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Joining the Gym: 2017 Toyota 86 Manual


Buying a sports car is like joining a gym – you know its going to be tormenting and you’re going to hate it every time you go through the door – but like going to gym, there is a sense of satisfaction in the end. Sport cars require a lot of compromise – you give up the simple things like cup holders, a back seat, and comfort. Unfortunately, not everyone has a disposal income that can accommodate a second car for their daily rituals – instead, it comes down to this, those that want a weekend of blissful joy for the weekly grind.

There’s no hiding Scion’s demise, what was once the Scion FR-S and been eaten up by Toyota’s badging and now correct spelling, the 86, which brings a little heritage to the car. Under its new nameplate Toyota working coincide with Subaru and their BRZ twin, manage to do some tweaking to the 2017 model that not only adds some new styling flair but increases some performance status.

Since coming onto the market in 2012, very little has been done to this cute little sports car. Mostly for Scion, they left the imagination up to their consumers to customize and modify them to fit their tastes – after all, that’s what put Scion on the map. Toyota has taken that concept and done some of the work for everybody by incorporating standard LED headlights and daytime running lights and fitted groovy new LED taillights in the rear. The 86 also gets a set of new shoes featuring 17-inch 10-spoke alloys and some more aggressive fascial lines.

The same story goes for the interior – nothing too dramatic has been modified but enough to keep it up to today’s standard. The steering wheel now has controls, the touch screen infotainment system has been upgraded and the seats now have a funky new cloth design. To make the 86 a more suitable car for the everyday driving, Toyota fitted additional soft touch materials, a suede like fabric on the dash, and a back-up camera making reversing much more easier.

The little dressing they did here and there are fine, but really it’s about what they did under the hood that makes all the difference. The 86 uses the same 2.0-liter four-cylinder boxer engine from before but somehow managed to squeeze an additional 5 more horsepower and 5 more pound feet of torque from its tiny little engine. That means it now has 205-horsepower and 156lb-ft of torque. Fortunately for just manual drivers out there this modification is only available to the six-speed transmission fitted with the third pedal. If an automatic is your desire, it’s an additional $720, and will suffer the 5-horsepower loss.

Making this modification wasn’t easy, to get more power, Subaru lessened internal friction and increased the airflow. They also followed it up by adjusting the gear ratios to making them shorter. This improves acceleration time depending on how quick you can be with the stick – we resulted 6.1 seconds on the stop watch. Just .2 seconds quicker than our first go around in 2014.  Torque also comes in much sooner at the early part of the rev counter that can hold all the way through 7500 revolutions per minute. This now means the 86 no longer has a sluggish feeling when we first set off.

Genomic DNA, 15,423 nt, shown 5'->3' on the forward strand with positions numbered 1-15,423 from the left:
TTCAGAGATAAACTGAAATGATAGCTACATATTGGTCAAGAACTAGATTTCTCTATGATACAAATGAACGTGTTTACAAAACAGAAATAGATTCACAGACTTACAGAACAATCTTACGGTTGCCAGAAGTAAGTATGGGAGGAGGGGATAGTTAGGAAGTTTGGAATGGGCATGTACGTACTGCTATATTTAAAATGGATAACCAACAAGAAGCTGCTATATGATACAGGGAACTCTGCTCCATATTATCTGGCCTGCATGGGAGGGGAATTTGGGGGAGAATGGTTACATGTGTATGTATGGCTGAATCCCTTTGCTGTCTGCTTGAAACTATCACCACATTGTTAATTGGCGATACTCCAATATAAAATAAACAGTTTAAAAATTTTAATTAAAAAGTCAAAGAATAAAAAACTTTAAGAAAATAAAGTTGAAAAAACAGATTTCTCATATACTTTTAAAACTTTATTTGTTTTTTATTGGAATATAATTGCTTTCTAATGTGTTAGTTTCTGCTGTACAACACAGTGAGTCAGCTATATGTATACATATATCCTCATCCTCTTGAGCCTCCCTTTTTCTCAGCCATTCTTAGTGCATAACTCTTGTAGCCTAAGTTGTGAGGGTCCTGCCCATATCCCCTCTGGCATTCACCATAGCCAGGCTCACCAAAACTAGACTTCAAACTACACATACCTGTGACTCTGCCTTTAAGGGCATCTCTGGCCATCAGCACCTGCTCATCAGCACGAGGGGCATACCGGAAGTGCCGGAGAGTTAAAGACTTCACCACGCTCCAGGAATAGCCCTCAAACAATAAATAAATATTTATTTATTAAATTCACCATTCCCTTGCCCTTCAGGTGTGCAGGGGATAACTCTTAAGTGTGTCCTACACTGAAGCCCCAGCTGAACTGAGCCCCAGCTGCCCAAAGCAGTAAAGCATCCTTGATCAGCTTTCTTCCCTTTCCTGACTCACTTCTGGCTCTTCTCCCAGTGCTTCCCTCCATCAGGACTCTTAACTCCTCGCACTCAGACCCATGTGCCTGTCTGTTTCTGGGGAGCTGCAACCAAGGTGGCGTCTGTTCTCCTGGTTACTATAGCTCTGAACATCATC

Minor tweaks have been made to the chassis to improve rigidness and composure. The electric power steering is heavy and accurate – turn the wheels and responds as such. The chassis is solid, there’s very little give in the suspension, so when we turn in, there’s very little body lean. It maneuvers like a go-kart, darting in out of lanes and cornering hard. Thanks to its TORSEN limited slip differential, it keeps everything in check from crashing. Track mode replaces the old Sport mode that can disable all the traction control nannies if you’re pro driving skills desire – this enables some slide from the rear wheels if you turn hard enough.

What we like most about the Toyota 86 is its rawness. It all feels very mechanical. You can hear and feel the clicking of the gear changings. When we push the clutch, it feels like you’re doing something manual. The sound from the engine is erectifying, almost like you can hear the pistons exploding as the revs climb higher.

Living with the Toyota 86 is not an easy task. Climbing in and out of any sports car gets tiring after the first week – luckily we only have it for seven days. The back seat is ridiculous. The ride is extremely jiggly. There is no storage for anything. You definitely can’t go to IKEA. The interior lights aren’t consistent – the gauges, climate control system, and infotainment system are three different colors. And your smart phone will set off the passenger seat seat belt notification – which beeps constantly. However, being backed by some pretty comfortable, supportive sport seats and an average of 27 miles to the gallon – I guess we can’t complain too much.

If going to the gym is your thing, the Toyota 86 will definitely work out your gluts. It continues to offer all the right stuff to bring satisfaction to any driver. And that’s a gym worth buying a membership into.

Vehicle Specifications:
2017 Toyota 86 Manual Base Price: $26,255
As Tested (including Options & Destination): $27,120
Performance Specs:
2.0-liter Boxer 4-Cylinder – 205-Horsepower, Six-Speed Manual Transmission – 0-60MPH: ±6.1 seconds
EPA MPG: 21/28/24 (city/highway/combined) – SSB Average:  27 MPG’s – Fuel Range: ±300 Miles





  1. Seems like a pretty good value for $27k and I applaud Toyota for leaving this alone with regard to its “raw” overall driving experience. Now if they could just disable that passenger seat seatbelt warning chime, it would be one step closer to perfect.

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